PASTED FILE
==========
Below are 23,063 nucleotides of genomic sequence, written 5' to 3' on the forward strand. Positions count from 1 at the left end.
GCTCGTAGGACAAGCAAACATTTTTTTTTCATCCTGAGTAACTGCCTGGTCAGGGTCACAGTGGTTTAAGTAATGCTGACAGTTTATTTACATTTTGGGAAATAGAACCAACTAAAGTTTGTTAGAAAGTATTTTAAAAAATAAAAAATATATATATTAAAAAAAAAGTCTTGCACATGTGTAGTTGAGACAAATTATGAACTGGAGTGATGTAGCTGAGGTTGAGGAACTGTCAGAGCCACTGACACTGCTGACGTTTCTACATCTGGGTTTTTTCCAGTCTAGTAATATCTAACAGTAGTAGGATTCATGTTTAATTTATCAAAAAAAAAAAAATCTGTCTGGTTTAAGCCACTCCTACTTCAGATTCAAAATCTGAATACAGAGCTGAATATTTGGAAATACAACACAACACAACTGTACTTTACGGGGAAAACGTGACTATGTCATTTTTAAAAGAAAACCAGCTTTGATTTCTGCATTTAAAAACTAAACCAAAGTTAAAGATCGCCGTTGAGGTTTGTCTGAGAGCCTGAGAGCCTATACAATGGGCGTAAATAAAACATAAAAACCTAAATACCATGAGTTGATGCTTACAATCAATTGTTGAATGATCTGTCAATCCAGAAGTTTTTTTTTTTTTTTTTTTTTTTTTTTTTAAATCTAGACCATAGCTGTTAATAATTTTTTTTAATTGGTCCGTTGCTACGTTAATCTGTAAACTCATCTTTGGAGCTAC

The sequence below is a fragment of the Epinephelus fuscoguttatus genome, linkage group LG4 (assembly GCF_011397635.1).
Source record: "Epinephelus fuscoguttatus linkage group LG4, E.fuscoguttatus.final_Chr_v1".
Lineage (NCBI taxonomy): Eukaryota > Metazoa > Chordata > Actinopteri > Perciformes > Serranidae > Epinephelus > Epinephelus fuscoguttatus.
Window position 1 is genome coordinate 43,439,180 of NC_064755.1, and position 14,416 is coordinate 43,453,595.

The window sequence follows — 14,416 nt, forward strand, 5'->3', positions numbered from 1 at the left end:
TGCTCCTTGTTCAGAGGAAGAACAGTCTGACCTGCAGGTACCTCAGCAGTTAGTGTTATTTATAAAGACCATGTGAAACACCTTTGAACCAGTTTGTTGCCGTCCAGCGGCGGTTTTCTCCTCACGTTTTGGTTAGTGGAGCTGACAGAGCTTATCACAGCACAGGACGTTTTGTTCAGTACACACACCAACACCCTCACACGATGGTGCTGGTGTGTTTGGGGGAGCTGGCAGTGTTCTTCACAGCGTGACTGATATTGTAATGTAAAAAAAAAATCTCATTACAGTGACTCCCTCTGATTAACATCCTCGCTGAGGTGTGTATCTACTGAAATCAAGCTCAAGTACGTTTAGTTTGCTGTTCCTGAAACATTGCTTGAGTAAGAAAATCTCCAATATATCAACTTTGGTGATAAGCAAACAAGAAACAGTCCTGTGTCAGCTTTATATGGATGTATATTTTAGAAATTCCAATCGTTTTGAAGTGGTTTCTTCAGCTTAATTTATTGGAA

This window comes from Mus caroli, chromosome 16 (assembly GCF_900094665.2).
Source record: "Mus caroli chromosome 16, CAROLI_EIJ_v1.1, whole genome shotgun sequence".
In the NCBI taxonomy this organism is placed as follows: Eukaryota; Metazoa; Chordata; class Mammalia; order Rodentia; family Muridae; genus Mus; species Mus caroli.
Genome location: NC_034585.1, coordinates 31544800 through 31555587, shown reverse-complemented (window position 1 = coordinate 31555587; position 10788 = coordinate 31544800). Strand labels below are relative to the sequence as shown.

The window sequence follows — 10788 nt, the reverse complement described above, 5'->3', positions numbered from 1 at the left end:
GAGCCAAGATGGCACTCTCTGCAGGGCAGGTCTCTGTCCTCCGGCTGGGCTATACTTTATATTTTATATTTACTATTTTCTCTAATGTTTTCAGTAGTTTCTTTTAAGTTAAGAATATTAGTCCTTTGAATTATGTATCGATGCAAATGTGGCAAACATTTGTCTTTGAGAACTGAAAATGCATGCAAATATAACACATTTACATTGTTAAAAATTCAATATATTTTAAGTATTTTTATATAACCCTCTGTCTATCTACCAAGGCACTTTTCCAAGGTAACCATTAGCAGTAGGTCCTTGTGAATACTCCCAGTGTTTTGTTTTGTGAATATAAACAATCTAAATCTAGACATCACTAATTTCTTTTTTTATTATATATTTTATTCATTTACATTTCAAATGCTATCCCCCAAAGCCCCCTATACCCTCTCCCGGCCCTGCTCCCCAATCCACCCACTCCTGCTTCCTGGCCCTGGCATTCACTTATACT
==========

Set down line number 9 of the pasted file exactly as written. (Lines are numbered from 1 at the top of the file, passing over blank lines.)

This window comes from Mus caroli, chromosome 16 (assembly GCF_900094665.2).